2009 is already a difficult year, with governments and organisations alike preparing for a testing time. Corporate spending sprees have quickly turned to cost-cutting initiatives where every penny spent must now be explained and clearly justified, writes Stephen Kelly, CEO of Micro Focus.
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One of the first areas to come under scrutiny during difficult times is IT. Businesses of all sizes are totally dependent on their IT, not only to handle their day-to-day operations, but to aid decision-making, achieve competitive advantage and support revenue-generating aspects of the business.
Ensuring businesses have the skills in place to maintain and deliver even more value from these crucial systems should therefore be a priority for 2009. It seems obvious, yet recent research shows that even towards the end of 2008, only one in seven organisations believed they had the skills to maintain their IT in the future; tantamount to a ticking time bomb.
Global organisations are simply not devoting enough time, budget and commitment to safeguard the vital skills required to maintain and exploit one of their most crucial business assets during a recession; their IT. These same organisations are running the risk of finding themselves in a situation where they have no-one to maintain and evolve their core IT systems, which could cause irreparable damage to the business.
Despite the continual advent of new technologies, computing languages and platforms, the majority of the world's systems - from the mainframes of global enterprises to the traffic lights at the end of your street - still run on computer languages developed many decades ago. In a single year, Cobol applications are involved in transporting up to 72,000 shipping containers, caring for 60 million patients, processing 80% of point-of-sales transactions and connecting 500 million mobile phone users. There are 200 times more COBOL transactions every day than Google searches.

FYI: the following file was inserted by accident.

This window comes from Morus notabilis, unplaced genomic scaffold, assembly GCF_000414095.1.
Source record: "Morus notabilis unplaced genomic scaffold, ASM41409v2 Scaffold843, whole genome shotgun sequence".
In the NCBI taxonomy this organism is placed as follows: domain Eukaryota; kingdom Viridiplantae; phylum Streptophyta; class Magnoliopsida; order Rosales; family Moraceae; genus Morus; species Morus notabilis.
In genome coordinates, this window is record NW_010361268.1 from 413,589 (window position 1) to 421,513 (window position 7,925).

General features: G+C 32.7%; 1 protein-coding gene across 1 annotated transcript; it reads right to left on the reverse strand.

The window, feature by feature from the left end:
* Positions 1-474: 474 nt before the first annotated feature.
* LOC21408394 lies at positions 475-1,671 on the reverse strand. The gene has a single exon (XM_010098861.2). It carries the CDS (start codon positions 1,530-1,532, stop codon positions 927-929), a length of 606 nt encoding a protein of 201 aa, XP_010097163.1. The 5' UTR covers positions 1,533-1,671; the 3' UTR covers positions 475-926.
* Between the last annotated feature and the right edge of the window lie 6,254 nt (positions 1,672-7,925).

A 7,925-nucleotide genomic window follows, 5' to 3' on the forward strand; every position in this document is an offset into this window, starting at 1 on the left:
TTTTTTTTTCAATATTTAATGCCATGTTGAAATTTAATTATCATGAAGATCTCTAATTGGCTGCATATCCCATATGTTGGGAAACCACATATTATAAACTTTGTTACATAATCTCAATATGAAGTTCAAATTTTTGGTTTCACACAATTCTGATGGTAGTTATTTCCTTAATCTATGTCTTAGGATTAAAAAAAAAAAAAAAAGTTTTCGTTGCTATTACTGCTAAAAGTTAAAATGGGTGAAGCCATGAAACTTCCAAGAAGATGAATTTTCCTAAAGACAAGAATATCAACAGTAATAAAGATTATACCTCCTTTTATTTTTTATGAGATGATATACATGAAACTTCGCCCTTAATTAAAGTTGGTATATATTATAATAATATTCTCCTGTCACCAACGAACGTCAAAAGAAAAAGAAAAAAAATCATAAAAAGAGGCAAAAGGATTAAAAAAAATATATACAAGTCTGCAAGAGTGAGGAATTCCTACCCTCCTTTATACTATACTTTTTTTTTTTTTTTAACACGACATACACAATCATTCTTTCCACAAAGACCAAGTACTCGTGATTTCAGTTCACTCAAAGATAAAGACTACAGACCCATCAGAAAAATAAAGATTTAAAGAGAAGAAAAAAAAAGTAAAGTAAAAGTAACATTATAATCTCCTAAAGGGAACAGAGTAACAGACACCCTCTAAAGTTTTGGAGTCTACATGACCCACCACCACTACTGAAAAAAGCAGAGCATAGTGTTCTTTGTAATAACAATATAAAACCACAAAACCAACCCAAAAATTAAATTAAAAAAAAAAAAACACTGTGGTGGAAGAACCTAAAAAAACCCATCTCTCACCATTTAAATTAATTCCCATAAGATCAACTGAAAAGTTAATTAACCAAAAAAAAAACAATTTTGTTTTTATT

In order to maintain 'business as usual', some organisations choose to replace their COBOL systems with more modern technologies. This is both risky and expensive - two traits you want to avoid in the midst of a recession. Others however, in recognising the continued viability of their existing IT, are exploiting what they already have through modernisation strategies.
Of 450 firms surveyed across Europe and the US with annual turnover of between $100m to over $1bn, most admitted that recession brings focus back to their so-called 'core' IT systems, with 60% of CFOs in Europe and the US saying skills to modernise core IT assets are "the most valuable in a recession." So it seems alarming that, as a recession takes hold, the same research revealed these firms are prioritising unrelated skills, in areas such as Web 2.0 social networking technologies, over those they deem as crucial to their business.
In times of economic turbulence, organisations are not looking to rip and replace their existing IT systems, but rather glean value, make savings and mitigate risk by modernising them. The right skills need to be in place to do this, and the recession could very well force a turning point in the skills crisis. With academia, government and business working together to re-focus on their core skills, the ticking of the skills time bomb could be significantly slowed, if not defused completely.